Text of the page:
When the noodles were cooked, I drained them and served them on a small platter with a few sprigs of curly parsley. Cilantro would be a suitable garnish for the pasta, if you like cilantro, but we aren’t big fans. Before serving the stir-fry, I scattered the fresh spinach leaves in a pile on the platter. I could have stirred the spinach into the veggies and sauce and allowed it to wilt, but I find that spinach is great, even if it only half-wilts under a mound of steamy vegetables.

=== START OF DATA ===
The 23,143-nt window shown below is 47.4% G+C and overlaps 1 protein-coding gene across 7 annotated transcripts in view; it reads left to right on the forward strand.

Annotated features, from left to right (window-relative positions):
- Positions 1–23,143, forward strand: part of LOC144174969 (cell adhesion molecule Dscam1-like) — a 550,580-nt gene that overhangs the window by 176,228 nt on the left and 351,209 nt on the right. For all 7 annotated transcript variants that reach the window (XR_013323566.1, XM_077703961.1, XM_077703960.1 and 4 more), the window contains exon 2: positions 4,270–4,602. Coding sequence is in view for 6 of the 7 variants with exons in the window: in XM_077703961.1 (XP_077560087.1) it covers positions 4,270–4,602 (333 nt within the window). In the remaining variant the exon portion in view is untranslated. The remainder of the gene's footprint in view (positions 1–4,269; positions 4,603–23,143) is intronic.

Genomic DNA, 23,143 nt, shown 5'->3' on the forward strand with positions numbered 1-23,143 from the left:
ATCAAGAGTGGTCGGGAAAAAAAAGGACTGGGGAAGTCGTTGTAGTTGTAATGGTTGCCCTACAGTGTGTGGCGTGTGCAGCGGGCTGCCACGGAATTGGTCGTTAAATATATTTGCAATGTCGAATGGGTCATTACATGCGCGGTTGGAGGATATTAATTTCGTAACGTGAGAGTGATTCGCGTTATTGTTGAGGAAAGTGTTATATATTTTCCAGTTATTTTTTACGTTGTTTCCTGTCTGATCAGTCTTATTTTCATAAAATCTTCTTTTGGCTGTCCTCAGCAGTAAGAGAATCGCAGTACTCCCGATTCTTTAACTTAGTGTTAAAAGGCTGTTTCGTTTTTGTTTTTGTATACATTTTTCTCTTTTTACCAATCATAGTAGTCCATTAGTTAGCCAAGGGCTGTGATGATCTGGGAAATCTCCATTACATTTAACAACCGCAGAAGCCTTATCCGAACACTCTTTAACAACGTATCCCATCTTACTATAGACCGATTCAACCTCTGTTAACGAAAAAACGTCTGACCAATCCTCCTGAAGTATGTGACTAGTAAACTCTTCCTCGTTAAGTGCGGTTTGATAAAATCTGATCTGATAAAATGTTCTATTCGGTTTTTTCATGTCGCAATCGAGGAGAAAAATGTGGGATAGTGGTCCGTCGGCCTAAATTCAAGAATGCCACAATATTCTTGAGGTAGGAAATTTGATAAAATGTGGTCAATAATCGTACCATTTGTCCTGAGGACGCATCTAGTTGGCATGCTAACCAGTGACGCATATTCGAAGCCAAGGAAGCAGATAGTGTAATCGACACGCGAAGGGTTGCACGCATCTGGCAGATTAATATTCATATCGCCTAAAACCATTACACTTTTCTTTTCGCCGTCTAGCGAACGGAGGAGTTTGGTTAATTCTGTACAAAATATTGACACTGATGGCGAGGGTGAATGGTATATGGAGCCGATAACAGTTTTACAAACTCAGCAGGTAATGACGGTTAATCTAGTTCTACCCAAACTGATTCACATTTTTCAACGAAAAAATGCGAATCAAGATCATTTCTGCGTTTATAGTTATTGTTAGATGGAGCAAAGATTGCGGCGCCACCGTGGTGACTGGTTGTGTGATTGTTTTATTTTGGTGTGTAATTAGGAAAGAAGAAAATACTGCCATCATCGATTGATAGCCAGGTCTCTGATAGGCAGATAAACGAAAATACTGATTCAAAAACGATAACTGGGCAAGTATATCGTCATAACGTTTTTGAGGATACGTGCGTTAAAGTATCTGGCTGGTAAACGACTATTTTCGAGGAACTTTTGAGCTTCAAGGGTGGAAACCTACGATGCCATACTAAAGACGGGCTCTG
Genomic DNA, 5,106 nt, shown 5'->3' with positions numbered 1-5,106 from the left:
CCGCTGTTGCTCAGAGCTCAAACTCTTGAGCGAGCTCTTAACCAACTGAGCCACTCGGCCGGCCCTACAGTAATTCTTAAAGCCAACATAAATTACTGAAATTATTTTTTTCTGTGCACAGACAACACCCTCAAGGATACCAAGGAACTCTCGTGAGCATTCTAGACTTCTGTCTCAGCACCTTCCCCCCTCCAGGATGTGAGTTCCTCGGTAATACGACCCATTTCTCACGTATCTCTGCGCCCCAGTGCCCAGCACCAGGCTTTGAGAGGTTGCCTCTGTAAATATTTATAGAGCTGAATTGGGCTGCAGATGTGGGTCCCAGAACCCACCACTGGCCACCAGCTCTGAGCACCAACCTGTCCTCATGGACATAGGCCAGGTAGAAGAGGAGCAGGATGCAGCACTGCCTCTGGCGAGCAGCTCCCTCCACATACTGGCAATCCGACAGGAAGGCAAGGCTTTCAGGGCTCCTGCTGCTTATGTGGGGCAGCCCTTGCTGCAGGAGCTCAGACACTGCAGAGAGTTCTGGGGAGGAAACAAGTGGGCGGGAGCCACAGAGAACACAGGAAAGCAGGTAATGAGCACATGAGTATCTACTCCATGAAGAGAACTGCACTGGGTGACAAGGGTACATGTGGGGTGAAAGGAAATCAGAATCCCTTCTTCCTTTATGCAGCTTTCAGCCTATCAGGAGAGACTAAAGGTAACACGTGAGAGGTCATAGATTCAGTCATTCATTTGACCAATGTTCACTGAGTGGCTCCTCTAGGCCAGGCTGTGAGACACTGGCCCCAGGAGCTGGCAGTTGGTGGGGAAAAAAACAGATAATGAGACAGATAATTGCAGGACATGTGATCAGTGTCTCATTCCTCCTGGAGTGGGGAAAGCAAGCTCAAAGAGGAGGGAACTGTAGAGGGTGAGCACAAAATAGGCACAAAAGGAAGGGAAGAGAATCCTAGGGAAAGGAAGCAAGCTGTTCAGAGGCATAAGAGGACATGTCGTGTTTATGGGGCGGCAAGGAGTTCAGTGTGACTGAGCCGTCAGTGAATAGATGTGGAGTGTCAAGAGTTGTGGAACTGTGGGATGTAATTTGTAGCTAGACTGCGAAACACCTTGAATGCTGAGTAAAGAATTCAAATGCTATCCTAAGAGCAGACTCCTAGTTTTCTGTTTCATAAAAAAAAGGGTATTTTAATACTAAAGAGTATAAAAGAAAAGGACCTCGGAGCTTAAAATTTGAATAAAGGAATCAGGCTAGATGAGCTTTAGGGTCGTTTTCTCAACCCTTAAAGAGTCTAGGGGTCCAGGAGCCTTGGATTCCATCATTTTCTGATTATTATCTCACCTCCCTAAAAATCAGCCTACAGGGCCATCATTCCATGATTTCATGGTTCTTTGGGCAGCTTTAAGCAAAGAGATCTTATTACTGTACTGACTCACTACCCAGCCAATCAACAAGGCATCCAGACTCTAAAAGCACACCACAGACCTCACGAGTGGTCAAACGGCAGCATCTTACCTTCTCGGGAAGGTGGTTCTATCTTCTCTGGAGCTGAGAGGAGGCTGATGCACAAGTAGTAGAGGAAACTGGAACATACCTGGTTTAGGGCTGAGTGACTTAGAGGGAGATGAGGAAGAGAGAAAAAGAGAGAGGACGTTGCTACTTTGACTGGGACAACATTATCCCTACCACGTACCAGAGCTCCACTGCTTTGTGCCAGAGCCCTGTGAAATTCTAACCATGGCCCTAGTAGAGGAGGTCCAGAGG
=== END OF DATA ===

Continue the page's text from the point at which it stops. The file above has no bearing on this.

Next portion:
We both enjoyed this stir-fry. It was full of spicy, peanutty flavor and a bright variety of vegetables that retained their bite. The tofu also soaked up plenty of flavor and was as easy as could be to prepare. And the pasta? Everything tastes good on a serving of steamy, al dente pasta. When you are in the mood for an easy and delicious vegetable stir-fry, consider trying this tasty recipe. The sauce and veggies are full of texture and flavor. This dish is flexible, quick and easy enough to make any night of the week.
*Thank you to the person who told me the tofu-nuking tip, whoever you are. I am so pleased that I don’t have to press tofu ever again.